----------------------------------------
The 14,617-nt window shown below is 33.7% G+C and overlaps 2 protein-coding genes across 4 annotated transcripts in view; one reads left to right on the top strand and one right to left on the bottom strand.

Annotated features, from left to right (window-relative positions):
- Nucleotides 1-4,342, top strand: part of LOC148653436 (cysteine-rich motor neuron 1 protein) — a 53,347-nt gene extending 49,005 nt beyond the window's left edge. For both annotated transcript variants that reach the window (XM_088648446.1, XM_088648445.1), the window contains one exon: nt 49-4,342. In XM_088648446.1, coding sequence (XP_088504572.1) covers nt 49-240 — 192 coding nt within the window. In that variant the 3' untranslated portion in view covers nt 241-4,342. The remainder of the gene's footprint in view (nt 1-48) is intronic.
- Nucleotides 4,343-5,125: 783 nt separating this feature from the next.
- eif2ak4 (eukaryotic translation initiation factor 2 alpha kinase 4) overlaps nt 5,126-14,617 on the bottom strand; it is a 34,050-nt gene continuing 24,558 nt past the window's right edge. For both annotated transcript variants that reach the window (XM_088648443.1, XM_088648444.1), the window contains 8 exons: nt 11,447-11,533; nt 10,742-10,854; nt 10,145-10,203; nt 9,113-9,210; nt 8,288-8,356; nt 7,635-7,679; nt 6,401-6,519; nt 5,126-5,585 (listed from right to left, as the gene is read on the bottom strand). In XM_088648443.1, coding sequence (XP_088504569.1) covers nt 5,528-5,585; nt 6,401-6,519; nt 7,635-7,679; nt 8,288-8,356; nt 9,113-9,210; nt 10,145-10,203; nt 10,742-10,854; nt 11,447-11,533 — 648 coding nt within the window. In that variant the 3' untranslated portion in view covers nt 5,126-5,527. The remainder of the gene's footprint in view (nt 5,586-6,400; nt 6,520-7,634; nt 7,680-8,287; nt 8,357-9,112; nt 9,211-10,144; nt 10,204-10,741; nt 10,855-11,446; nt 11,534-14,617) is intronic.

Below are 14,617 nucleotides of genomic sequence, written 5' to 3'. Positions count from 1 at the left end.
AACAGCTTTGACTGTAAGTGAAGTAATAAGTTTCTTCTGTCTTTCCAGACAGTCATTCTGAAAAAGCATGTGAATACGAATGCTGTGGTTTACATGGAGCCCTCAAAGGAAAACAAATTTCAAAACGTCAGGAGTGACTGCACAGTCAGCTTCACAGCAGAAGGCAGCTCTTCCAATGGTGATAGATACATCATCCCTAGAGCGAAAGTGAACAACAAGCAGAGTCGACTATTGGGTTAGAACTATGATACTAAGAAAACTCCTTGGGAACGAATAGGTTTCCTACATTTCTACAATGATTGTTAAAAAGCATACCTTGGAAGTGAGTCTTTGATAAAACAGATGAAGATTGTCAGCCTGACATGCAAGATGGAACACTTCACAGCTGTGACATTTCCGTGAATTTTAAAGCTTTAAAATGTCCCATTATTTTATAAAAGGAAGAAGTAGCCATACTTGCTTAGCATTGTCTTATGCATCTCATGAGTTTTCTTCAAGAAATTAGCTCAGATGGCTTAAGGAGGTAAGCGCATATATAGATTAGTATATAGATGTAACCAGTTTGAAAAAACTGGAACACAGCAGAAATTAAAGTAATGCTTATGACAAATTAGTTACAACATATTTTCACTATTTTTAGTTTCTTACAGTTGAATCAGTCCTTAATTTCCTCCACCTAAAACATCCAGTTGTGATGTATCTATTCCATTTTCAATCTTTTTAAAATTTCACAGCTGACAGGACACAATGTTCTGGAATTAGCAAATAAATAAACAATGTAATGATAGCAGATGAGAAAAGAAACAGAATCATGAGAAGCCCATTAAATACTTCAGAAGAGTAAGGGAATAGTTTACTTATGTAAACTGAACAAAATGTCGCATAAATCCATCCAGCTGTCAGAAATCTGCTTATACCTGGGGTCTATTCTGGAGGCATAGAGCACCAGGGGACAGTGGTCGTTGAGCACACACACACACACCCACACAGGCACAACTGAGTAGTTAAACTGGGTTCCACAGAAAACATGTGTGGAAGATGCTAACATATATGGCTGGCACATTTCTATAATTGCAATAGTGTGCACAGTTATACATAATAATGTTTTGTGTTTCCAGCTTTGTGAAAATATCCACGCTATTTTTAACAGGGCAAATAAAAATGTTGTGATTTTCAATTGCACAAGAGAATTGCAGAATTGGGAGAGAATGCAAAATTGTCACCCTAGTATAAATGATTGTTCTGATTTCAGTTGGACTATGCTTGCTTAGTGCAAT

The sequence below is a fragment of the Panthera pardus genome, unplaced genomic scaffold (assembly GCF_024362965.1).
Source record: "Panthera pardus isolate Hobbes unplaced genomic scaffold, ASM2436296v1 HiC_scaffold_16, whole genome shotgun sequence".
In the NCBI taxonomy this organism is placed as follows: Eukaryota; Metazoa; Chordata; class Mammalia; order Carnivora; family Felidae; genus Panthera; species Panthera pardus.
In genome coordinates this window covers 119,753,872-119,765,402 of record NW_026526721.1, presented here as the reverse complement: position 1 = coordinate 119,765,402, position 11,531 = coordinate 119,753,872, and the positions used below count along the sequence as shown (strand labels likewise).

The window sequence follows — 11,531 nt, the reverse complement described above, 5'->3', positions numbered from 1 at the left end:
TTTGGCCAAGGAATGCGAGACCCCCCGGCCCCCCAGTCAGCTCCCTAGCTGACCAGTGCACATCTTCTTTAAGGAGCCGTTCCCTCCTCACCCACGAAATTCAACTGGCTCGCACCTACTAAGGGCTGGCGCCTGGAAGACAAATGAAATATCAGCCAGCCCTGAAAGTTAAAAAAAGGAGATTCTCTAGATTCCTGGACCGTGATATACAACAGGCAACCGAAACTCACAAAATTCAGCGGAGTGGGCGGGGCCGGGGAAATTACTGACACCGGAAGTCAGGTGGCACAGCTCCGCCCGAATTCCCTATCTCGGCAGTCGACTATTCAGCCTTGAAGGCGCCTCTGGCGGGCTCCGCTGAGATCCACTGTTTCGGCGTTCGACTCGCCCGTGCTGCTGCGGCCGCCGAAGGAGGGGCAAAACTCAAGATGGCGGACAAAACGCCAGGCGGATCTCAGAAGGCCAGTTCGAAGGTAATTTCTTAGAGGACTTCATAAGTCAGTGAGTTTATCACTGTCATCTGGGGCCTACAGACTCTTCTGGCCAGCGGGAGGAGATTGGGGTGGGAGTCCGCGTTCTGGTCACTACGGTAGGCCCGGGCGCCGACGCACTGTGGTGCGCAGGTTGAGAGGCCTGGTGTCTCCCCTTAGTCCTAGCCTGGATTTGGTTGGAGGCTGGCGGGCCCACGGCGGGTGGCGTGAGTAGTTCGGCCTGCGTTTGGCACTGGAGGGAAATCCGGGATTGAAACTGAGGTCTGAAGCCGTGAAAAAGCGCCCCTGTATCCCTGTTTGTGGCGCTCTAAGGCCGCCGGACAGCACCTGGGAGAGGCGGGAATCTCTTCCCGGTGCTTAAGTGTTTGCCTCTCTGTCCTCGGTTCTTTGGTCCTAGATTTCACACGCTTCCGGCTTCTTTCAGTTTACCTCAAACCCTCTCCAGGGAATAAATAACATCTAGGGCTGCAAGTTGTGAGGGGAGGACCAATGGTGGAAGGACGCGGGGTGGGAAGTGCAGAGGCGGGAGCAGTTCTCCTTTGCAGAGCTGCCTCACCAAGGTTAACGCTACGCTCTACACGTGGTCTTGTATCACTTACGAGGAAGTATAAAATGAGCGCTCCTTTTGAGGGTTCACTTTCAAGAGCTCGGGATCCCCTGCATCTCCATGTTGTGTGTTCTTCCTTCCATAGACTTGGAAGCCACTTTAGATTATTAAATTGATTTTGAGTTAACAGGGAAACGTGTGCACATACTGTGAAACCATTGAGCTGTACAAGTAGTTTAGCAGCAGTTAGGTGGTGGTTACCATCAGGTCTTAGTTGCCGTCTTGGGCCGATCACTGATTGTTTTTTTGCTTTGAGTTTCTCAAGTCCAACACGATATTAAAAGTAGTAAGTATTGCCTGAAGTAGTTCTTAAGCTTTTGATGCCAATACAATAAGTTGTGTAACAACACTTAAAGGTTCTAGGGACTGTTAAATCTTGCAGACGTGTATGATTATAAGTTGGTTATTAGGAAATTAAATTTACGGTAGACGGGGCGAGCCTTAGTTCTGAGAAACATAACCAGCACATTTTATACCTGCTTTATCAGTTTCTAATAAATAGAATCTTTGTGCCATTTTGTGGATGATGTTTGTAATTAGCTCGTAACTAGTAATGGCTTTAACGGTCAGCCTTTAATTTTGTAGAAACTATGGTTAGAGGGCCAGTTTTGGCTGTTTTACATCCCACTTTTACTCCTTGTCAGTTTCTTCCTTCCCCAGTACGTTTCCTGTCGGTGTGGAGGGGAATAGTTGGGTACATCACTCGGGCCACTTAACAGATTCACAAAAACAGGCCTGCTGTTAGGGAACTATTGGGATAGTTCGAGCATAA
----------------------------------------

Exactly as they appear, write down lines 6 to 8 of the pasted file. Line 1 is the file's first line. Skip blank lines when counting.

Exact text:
Below are 14,617 nucleotides of genomic sequence, written 5' to 3'. Positions count from 1 at the left end.
AACAGCTTTGACTGTAAGTGAAGTAATAAGTTTCTTCTGTCTTTCCAGACAGTCATTCTGAAAAAGCATGTGAATACGAATGCTGTGGTTTACATGGAGCCCTCAAAGGAAAACAAATTTCAAAACGTCAGGAGTGACTGCACAGTCAGCTTCACAGCAGAAGGCAGCTCTTCCAATGGTGATAGATACATCATCCCTAGAGCGAAAGTGAACAACAAGCAGAGTCGACTATTGGGTTAGAACTATGATACTAAGAAAACTCCTTGGGAACGAATAGGTTTCCTACATTTCTACAATGATTGTTAAAAAGCATACCTTGGAAGTGAGTCTTTGATAAAACAGATGAAGATTGTCAGCCTGACATGCAAGATGGAACACTTCACAGCTGTGACATTTCCGTGAATTTTAAAGCTTTAAAATGTCCCATTATTTTATAAAAGGAAGAAGTAGCCATACTTGCTTAGCATTGTCTTATGCATCTCATGAGTTTTCTTCAAGAAATTAGCTCAGATGGCTTAAGGAGGTAAGCGCATATATAGATTAGTATATAGATGTAACCAGTTTGAAAAAACTGGAACACAGCAGAAATTAAAGTAATGCTTATGACAAATTAGTTACAACATATTTTCACTATTTTTAGTTTCTTACAGTTGAATCAGTCCTTAATTTCCTCCACCTAAAACATCCAGTTGTGATGTATCTATTCCATTTTCAATCTTTTTAAAATTTCACAGCTGACAGGACACAATGTTCTGGAATTAGCAAATAAATAAACAATGTAATGATAGCAGATGAGAAAAGAAACAGAATCATGAGAAGCCCATTAAATACTTCAGAAGAGTAAGGGAATAGTTTACTTATGTAAACTGAACAAAATGTCGCATAAATCCATCCAGCTGTCAGAAATCTGCTTATACCTGGGGTCTATTCTGGAGGCATAGAGCACCAGGGGACAGTGGTCGTTGAGCACACACACACACACCCACACAGGCACAACTGAGTAGTTAAACTGGGTTCCACAGAAAACATGTGTGGAAGATGCTAACATATATGGCTGGCACATTTCTATAATTGCAATAGTGTGCACAGTTATACATAATAATGTTTTGTGTTTCCAGCTTTGTGAAAATATCCACGCTATTTTTAACAGGGCAAATAAAAATGTTGTGATTTTCAATTGCACAAGAGAATTGCAGAATTGGGAGAGAATGCAAAATTGTCACCCTAGTATAAATGATTGTTCTGATTTCAGTTGGACTATGCTTGCTTAGTGCAAT

The sequence below is a fragment of the Panthera pardus genome, unplaced genomic scaffold (assembly GCF_024362965.1).